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"You should see my nuclear stockpile." Photo: Mikhail Svetlov/Getty Images

While Washington prepares for new cold wars, America’s two major rivals are warming up to one another.

Driving the news: Today alone, the Trump administration laid out an Africa strategy that is tied almost entirely to blocking Chinese and Russian influence, and President Trump used the word “China” 20 times in a relatively brief Fox News interview. U.S. foreign policy is increasingly defined by confrontation and competition with China and with Russia. But what about the third leg of that “great power” triangle?

I sat down yesterday with Alexander Gabuev, a China expert at Carnegie Russia, who told me the two giants are moving closer together — in part as a response to an increasingly confrontational Washington.

  • Gabuev says there are "three elements of geopolitical tinder that allow Russia and China to swipe right every time" — the need for security on their 2,000-mile border, the complementary natures of their economies and the similarities in their authoritarian approaches.
  • Those elements provide the foundation for a relationship that is growing deeper and is characterized by the phrase, "not necessarily for each other, but never against each other."

The long-standing issues of tension — like competition for influence in Central Asia or China's copycat approach to Russian military technology — have largely been put aside, Gabuev says.

  • On military tech, he says, the Kremlin has decided that "China will get there in 5 or 10 years on their own, so we either sell it to them now or lose out." Likewise, they’re resigning themselves to the reality of China being a dominant economic player in their backyard.

What it looks like ...

  • In September, China took part for the first time in Russia’s Eastern Economic Forum (EEF) and its massive Vostok war games.
  • Xi Jinping and Vladimir Putin emphasized their cooperation and mutual respect at EEF, going so far as to don aprons and make pancakes. China’s ambassador to Russia, Li Hui, said, “At present, China-Russia relations are at their best in history.”
  • Putin and Xi met again at the G20 on Nov. 30, though their conversation was overshadowed by Trump’s high-stakes dinner with Xi and last-minute cancellation of his Putin meeting.

What we're witnessing is not a true alliance, but a partnership defined by pragmatism. Russia may resent becoming the junior partner in its relationship with a rising power, for example, but it also appreciates the economic and diplomatic cover it gets from China as it faces Western rebukes and sanctions.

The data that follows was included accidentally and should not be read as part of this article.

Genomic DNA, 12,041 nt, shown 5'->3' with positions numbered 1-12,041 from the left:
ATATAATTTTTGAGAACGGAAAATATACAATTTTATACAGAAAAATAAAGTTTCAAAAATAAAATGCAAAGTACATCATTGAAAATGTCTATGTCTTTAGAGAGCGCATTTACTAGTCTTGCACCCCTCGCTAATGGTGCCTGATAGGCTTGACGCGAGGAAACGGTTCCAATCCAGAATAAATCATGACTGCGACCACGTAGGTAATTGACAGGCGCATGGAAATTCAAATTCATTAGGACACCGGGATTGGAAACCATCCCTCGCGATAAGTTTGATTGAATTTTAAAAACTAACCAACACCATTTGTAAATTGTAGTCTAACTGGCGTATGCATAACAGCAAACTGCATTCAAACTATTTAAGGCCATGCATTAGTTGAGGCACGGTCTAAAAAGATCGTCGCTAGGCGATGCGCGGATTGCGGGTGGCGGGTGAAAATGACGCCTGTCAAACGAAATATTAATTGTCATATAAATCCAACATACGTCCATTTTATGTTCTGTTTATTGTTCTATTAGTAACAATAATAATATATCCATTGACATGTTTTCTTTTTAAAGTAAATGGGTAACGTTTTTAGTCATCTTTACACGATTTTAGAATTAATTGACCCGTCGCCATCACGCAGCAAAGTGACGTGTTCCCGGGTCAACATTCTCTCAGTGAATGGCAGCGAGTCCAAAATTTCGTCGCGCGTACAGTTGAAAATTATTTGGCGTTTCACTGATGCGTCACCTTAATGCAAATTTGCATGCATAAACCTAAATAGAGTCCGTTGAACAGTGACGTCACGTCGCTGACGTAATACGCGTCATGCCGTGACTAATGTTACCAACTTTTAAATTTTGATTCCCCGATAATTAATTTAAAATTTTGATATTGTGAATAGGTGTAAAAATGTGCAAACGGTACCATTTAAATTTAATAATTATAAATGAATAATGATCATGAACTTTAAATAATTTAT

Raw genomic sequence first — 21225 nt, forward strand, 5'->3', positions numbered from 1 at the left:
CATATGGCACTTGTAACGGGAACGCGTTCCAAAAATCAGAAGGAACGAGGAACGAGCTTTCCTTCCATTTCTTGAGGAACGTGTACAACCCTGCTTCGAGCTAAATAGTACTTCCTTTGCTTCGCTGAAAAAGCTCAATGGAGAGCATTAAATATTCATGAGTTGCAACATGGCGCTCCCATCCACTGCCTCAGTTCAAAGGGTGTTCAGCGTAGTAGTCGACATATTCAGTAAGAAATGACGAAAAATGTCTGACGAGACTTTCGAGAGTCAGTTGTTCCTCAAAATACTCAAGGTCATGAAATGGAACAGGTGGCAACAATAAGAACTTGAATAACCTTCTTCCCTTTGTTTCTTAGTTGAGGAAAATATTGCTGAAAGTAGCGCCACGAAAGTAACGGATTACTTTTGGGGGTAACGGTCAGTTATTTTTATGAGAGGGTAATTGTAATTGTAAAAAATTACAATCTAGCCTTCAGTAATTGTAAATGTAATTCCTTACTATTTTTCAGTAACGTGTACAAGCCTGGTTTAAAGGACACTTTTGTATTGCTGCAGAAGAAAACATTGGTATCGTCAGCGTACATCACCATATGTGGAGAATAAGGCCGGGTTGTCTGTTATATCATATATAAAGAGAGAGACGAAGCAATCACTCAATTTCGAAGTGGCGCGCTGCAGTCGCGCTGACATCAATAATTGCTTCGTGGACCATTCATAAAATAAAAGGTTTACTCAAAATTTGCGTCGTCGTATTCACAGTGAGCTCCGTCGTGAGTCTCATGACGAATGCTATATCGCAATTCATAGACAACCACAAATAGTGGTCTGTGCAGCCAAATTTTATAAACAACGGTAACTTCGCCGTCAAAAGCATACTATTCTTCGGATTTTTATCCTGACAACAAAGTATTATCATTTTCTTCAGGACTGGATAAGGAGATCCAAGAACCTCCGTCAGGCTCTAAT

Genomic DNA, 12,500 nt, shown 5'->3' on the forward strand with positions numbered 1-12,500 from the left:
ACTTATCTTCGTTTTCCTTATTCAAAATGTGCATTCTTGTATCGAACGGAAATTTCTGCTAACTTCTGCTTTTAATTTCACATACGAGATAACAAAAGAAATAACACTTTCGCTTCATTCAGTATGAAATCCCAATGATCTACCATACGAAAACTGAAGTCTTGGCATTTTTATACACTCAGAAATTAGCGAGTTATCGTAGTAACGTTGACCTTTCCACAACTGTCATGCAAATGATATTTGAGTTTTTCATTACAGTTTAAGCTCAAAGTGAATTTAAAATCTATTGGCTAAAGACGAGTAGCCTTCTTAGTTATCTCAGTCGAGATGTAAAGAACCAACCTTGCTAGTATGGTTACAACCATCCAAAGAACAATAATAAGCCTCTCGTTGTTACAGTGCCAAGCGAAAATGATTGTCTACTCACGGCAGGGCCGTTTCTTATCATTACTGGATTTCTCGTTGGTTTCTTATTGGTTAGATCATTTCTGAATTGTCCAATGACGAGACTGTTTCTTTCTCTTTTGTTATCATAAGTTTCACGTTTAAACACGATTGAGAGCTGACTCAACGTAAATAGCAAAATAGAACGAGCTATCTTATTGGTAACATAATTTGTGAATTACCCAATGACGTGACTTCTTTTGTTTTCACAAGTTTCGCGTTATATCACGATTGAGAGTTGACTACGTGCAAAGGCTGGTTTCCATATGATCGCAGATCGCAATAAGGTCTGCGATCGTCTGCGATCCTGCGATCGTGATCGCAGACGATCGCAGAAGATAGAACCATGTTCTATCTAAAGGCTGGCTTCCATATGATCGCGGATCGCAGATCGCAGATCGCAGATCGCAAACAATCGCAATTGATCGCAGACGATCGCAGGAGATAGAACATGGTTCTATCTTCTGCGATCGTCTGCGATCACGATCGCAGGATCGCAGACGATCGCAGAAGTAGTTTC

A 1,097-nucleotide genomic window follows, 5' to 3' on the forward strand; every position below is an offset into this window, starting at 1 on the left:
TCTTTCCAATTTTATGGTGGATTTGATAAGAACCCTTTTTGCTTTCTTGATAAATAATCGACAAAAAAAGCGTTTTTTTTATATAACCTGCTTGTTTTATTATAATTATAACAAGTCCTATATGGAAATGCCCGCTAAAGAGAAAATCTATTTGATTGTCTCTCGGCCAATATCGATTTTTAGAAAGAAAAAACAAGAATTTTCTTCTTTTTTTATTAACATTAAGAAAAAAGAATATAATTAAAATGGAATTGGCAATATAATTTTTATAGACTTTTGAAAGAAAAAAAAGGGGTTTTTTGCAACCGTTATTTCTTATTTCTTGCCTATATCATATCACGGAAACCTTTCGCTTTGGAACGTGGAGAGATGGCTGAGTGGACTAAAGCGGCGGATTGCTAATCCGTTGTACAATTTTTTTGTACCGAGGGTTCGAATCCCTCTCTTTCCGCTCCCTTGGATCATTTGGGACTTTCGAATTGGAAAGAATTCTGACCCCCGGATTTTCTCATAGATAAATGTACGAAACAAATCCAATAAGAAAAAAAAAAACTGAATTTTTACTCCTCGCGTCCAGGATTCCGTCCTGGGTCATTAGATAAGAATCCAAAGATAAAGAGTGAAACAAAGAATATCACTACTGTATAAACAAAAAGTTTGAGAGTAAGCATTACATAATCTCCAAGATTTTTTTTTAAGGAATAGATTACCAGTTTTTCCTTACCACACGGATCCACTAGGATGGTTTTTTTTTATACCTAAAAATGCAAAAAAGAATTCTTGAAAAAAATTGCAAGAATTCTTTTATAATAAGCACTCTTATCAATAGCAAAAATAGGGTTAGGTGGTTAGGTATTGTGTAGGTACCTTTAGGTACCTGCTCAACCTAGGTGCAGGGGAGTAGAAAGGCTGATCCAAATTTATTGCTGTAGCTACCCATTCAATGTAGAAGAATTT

The bottom line: I asked Gabuev if there's an existential fear of a China-led world in Moscow, as there is in Washington. He said Russian officials tend to view the U.S.-led world order as "finished," but don't believe China will simply replace America, in part because Europe and Japan won't get in line behind Beijing.

  • In the meantime, Moscow sees U.S.-China competition working to its advantage. If Russia can keep its seat at the table as a second-tier power with a big nuclear stockpile, it can ultimately live with a Chinese superpower.

Go deeper

Dems' immigration plan hits major roadblock

Senate Majority Leader Sen. Chuck Schumer. Photo: Alex Wong/Getty Images

The Senate parliamentarian ruled Sunday that Democrats cannot include pathways to citizenship in the $3.5 trillion budget reconciliation package, per a copy of the ruling obtained by Axios.

Why it matters: It's a blow to Democrats who hoped to provide pathways for millions of undocumented immigrants in the U.S. Using reconciliations would have allowed them to pass politically contentious immigration changes with only 50 votes, as opposed to the usual 60 required.

FBI says human remains found in Wyoming likely Gabby Petito

Gabby Petito. Photo: FBI

Human remains found in Teton County, Wyoming, are "consistent with the description of" missing 22-year-old Gabby Petito, said FBI Denver official Charles Jones at a news conference Sunday.

Details: The cause of death had yet to be determined, but Jones said: "Full forensic identification has not been completed to confirm 100% that we found Gabby, but her family has been notified of this discovery." Authorities said they're continuing the search for her fiancé, Brian Laundrie.

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Beto not even best Dem against Abbott

Beto O'Rourke speaks at a rally at the Texas State Capitol in June. Photo: Sergio Flores/Getty Images

Actor Matthew McConaughey’s nine-point lead in a theoretical matchup against Greg Abbott shows just how vulnerable the hard-right Texas governor could be in a general election.

Why it matters: Abbott has won conservative accolades for his abortion, mask and vaccine bans. Axios reported Sunday that former Rep. Beto O’Rourke is preparing to announce a gubernatorial challenge — but a recent poll shows he’s not even the most popular Democrat in the state.